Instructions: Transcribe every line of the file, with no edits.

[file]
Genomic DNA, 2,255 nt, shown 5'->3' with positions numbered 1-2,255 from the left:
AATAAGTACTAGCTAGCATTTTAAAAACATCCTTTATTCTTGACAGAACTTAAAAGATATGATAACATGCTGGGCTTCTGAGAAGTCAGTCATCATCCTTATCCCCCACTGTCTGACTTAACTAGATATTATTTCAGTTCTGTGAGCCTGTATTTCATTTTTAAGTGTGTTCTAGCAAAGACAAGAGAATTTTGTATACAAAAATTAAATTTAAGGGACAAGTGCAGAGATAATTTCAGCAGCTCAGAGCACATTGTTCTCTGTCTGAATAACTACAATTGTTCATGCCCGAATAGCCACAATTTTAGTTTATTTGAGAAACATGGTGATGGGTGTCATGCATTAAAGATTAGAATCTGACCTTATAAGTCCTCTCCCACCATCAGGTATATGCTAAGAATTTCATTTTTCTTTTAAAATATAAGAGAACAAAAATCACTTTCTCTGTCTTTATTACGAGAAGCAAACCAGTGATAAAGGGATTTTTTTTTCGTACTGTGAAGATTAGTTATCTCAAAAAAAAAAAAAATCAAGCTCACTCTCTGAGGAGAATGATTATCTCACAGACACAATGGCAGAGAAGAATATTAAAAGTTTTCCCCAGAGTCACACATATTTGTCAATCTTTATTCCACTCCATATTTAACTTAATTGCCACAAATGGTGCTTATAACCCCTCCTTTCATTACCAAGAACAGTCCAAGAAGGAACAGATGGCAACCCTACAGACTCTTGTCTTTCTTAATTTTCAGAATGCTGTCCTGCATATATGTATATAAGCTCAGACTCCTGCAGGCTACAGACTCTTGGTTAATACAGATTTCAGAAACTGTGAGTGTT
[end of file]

Genomic DNA, 2,255 nt, shown 5'->3' with positions numbered 1-2,255 from the left:
AATAAGTACTAGCTAGCATTTTAAAAACATCCTTTATTCTTGACAGAACTTAAAAGATATGATAACATGCTGGGCTTCTGAGAAGTCAGTCATCATCCTTATCCCCCACTGTCTGACTTAACTAGATATTATTTCAGTTCTGTGAGCCTGTATTTCATTTTTAAGTGTGTTCTAGCAAAGACAAGAGAATTTTGTATACAAAAATTAAATTTAAGGGACAAGTGCAGAGATAATTTCAGCAGCTCAGAGCACATTGTTCTCTGTCTGAATAACTACAATTGTTCATGCCCGAATAGCCACAATTTTAGTTTATTTGAGAAACATGGTGATGGGTGTCATGCATTAAAGATTAGAATCTGACCTTATAAGTCCTCTCCCACCATCAGGTATATGCTAAGAATTTCATTTTTCTTTTAAAATATAAGAGAACAAAAATCACTTTCTCTGTCTTTATTACGAGAAGCAAACCAGTGATAAAGGGATTTTTTTTTCGTACTGTGAAGATTAGTTATCTCAAAAAAAAAAAAAATCAAGCTCACTCTCTGAGGAGAATGATTATCTCACAGACACAATGGCAGAGAAGAATATTAAAAGTTTTCCCCAGAGTCACACATATTTGTCAATCTTTATTCCACTCCATATTTAACTTAATTGCCACAAATGGTGCTTATAACCCCTCCTTTCATTACCAAGAACAGTCCAAGAAGGAACAGATGGCAACCCTACAGACTCTTGTCTTTCTTAATTTTCAGAATGCTGTCCTGCATATATGTATATAAGCTCAGACTCCTGCAGGCTACAGACTCTTGGTTAATACAGATTTCAGAAACTGTGAGTGTT